Pediatric Brain Tumors and DIPG

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Facts About Pediatric Brain Tumors

  • Each year 4,200 more children—11.5 each day—are diagnosed with a pediatric brain tumor in the U.S.
  • 72 percent of children diagnosed with a brain tumor are younger than 15.
  • Brain tumors are the deadliest form of childhood cancer. Some tumors, such as atypical teratoid/rhabdoid tumors and some brain stem gliomas, have survival rates of less than 20 percent.
  • Non-malignant/benign brain tumors can kill children if their location in the brain prevents surgical removal or other curative treatments.
  • There are 130 different types of brain tumors, making diagnosis and treatment very difficult.
  • More than 612,000 people in the U.S. were living with a diagnosis of a primary brain or central nervous system tumor in the United States in 2004. Of this number, approximately 28,000 were children with a primary brain tumor.
  • Pediatric brain tumors aren’t like those in adults. Children’s brain tumors require specific research and different treatments.
  • Even though survival rates for some childhood brain tumors have increased over the past 30 years, survivors often suffer from lifelong side effects of treatments such as surgery, radiation and chemotherapy.
  • Brain tumors are located in children’s control center of thought, emotion and movement, often resulting in long-term side effects. Survivors can have physical, learning and emotional challenges that will limit the quality of their lives into adulthood.
  • Research that focuses specifically on pediatric brain tumors is crucial to saving children’s lives and improving survivors’ quality of life.

Source: Run of Hope Seattle

Peyton’s Ranch Angels

About Diffuse Intrinsic Pontine Glioma (DIPG)

“The cruelty of this disease cannot be denied. Sparing their cognitive abilities, DIPG slowly robs children of their motor functions resulting in partial paralysis, loss of voice and sight and finally ending with an inability to eat and breathe. It is both heart wrenching and painful as they are fully aware of their decline often until their last day.”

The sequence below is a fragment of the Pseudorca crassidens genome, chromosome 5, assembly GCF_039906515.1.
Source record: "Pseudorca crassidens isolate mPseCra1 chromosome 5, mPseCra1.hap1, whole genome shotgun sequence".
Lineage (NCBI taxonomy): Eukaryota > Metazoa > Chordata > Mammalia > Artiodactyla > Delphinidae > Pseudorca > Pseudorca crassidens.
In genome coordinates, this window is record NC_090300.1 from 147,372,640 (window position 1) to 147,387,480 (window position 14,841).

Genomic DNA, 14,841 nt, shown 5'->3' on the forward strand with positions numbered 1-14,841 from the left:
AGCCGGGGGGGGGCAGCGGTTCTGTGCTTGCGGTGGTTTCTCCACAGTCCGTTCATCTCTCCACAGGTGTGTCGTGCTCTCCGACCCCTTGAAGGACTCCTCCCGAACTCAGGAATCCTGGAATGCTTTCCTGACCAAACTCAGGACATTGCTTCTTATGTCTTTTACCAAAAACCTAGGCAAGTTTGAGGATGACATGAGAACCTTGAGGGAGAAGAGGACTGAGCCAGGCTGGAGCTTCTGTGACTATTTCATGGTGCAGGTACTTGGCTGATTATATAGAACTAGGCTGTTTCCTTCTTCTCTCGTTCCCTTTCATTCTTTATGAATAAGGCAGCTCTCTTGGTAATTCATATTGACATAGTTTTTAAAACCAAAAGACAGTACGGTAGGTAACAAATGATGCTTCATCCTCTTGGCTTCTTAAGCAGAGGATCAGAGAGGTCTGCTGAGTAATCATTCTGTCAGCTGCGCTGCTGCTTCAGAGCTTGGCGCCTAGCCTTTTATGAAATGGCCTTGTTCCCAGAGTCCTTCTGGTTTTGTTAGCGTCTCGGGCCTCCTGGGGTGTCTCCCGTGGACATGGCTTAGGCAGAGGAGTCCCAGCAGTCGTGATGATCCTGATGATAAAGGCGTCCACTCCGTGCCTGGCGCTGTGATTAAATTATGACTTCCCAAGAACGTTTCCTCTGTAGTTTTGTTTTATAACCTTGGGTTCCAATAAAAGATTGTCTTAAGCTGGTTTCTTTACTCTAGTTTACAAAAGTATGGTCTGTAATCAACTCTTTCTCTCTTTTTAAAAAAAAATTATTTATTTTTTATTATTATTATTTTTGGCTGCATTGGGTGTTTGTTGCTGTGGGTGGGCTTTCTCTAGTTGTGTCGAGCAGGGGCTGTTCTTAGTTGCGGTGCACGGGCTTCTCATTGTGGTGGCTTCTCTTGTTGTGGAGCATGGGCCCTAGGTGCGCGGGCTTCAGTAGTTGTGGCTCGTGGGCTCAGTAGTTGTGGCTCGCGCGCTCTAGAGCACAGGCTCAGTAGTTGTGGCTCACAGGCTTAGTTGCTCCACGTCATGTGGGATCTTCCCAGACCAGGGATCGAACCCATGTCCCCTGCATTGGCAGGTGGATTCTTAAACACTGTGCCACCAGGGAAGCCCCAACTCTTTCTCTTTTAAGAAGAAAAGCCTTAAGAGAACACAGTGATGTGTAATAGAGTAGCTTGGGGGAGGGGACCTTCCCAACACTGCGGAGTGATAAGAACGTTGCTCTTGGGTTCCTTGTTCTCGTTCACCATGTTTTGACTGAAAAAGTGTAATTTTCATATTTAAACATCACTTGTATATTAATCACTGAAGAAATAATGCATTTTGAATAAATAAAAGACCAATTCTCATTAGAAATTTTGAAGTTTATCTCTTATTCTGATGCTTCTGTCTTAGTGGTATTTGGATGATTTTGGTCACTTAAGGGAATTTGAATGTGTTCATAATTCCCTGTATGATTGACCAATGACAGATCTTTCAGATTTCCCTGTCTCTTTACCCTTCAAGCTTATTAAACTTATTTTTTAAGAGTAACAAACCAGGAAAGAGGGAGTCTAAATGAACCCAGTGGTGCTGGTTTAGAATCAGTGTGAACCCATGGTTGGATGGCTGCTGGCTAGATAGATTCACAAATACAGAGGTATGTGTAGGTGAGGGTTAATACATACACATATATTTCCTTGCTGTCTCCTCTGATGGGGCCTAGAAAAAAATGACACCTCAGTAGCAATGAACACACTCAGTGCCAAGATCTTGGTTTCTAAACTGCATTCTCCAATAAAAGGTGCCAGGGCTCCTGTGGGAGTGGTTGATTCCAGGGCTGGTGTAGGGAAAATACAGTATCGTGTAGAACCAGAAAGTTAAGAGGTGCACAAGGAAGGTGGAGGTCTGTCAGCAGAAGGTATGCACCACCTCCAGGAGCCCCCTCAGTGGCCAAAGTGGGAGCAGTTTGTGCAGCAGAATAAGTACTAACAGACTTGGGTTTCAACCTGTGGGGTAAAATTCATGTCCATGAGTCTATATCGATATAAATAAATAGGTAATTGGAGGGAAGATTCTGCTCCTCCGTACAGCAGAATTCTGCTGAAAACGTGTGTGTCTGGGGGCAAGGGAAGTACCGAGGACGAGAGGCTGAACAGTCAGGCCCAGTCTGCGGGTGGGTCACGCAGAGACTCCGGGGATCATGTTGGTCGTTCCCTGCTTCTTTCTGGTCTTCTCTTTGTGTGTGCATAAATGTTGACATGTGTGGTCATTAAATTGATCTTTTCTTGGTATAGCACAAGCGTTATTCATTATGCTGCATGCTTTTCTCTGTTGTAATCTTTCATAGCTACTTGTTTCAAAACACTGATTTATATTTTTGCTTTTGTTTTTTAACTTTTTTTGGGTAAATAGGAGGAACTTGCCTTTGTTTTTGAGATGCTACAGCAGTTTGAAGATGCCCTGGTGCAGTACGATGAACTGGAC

brain_scanPeyton was diagnosed with a Diffuse Intrinsic Pontine Glioma (DIPG), which is a tumor located in the pons (middle) of the brain stem. The brain stem is the bottom most portion of the brain, connecting the cerebrum with the spinal cord. The majority of brain stem tumors occur in the pons (middle brain stem), are diffusely infiltrating (they grow amidst the nerves), and therefore are not able to be surgically removed. Glioma is a general name for any tumor that arises from the supportive tissue called glia, which help keep the neurons (“thinking cells”) in place and functioning well. The brain stem contains all of the “wires” converging from the brain to the spinal cord as well as important structures involved in eye movements, face and throat muscle control and sensation.

Source: The American Brain Tumor Association. (PDF)

 

 

If you have a DIPG Foundation or good informational website you would like to share, please send to elizabeth@peytonsranch.org

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